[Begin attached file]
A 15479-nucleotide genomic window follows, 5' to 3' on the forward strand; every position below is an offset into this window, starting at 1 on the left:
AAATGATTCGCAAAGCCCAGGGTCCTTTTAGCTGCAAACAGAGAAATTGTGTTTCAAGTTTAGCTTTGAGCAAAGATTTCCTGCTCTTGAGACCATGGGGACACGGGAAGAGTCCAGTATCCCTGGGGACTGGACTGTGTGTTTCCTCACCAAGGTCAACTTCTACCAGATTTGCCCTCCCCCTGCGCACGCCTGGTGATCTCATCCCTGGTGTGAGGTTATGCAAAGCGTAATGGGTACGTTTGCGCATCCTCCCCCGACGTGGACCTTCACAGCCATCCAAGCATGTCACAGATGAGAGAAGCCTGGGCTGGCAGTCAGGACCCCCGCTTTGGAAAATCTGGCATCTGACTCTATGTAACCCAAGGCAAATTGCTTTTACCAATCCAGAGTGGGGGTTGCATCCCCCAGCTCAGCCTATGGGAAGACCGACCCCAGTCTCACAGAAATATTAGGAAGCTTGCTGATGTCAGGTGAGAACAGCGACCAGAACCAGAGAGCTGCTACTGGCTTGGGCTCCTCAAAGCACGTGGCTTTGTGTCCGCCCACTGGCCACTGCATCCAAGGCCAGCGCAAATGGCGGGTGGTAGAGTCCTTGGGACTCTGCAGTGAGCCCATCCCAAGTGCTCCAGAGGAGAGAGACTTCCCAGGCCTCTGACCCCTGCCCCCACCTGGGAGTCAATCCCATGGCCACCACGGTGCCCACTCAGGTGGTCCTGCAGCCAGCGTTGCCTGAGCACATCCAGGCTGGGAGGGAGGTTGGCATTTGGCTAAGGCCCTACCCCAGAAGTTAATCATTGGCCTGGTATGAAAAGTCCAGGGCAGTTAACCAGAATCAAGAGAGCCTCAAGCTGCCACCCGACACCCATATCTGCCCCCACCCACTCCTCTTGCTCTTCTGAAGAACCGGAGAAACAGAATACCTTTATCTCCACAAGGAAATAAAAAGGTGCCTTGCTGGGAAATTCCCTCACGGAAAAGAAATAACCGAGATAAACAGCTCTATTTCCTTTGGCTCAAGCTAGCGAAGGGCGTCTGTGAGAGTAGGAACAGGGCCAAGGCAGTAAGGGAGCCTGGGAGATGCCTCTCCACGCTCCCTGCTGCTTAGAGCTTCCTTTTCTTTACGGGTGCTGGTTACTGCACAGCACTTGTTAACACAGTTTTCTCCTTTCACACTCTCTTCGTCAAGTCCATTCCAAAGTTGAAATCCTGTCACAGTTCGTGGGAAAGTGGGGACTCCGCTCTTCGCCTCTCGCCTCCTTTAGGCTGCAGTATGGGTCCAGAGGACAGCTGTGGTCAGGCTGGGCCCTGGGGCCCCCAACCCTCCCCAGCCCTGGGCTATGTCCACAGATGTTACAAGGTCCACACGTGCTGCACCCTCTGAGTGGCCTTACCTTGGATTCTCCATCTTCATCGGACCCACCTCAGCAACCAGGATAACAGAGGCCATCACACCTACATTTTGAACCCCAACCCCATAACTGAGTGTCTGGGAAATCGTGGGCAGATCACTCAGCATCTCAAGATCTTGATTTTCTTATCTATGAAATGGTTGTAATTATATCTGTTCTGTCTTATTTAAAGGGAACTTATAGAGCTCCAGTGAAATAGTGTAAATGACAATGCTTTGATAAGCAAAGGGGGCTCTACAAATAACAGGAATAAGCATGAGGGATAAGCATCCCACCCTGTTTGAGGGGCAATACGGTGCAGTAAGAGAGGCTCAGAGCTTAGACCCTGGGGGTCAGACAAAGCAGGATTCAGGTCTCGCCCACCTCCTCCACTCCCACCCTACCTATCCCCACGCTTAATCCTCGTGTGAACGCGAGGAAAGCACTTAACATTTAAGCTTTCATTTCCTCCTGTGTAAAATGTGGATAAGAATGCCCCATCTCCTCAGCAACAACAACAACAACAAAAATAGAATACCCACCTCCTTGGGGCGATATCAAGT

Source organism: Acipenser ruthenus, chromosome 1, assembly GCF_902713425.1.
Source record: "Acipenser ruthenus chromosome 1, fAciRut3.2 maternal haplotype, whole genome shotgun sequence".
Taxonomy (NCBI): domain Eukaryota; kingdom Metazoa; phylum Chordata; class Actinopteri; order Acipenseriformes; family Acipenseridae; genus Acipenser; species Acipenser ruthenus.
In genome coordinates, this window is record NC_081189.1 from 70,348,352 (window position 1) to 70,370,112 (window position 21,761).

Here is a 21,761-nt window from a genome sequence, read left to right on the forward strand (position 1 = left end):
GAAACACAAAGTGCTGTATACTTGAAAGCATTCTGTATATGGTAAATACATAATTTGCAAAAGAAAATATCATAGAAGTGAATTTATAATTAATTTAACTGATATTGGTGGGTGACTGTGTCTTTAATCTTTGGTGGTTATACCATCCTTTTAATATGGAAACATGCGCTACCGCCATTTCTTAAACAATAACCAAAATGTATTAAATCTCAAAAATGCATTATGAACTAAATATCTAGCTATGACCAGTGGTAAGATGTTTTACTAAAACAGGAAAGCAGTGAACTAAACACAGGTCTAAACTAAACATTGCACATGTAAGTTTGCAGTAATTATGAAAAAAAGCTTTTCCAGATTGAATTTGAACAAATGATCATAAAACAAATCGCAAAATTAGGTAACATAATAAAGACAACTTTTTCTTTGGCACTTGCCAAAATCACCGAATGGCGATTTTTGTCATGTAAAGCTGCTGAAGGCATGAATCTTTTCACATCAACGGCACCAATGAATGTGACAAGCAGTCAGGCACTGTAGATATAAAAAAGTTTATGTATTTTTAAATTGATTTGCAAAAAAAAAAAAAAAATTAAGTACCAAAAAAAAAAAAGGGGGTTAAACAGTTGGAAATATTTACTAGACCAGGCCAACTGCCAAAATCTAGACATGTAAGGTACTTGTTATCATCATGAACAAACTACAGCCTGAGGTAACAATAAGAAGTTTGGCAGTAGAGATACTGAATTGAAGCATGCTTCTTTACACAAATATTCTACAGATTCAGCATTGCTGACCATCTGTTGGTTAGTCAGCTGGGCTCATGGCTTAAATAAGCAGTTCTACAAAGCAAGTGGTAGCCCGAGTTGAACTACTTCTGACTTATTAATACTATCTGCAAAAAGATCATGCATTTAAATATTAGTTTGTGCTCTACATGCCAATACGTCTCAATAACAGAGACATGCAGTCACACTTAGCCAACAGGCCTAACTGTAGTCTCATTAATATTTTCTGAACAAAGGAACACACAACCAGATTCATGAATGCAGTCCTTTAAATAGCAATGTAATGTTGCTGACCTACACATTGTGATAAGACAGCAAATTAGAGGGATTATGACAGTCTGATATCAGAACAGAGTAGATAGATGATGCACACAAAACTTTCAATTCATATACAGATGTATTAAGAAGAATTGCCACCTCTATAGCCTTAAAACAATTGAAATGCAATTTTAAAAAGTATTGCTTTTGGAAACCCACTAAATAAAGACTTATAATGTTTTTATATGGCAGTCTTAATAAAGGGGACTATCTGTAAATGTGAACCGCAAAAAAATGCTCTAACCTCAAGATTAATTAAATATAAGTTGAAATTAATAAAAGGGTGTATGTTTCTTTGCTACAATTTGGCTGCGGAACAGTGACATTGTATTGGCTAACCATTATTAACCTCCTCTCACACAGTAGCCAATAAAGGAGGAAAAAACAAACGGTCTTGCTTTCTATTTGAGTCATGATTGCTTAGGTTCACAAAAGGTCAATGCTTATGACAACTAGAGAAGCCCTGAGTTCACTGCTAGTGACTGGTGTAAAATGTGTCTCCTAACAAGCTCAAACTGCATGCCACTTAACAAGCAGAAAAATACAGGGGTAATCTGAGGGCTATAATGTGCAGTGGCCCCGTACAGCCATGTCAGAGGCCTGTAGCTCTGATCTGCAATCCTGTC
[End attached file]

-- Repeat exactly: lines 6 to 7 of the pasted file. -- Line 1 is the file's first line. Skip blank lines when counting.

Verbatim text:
In genome coordinates, this window is record NC_081189.1 from 70,348,352 (window position 1) to 70,370,112 (window position 21,761).

Here is a 21,761-nt window from a genome sequence, read left to right on the forward strand (position 1 = left end):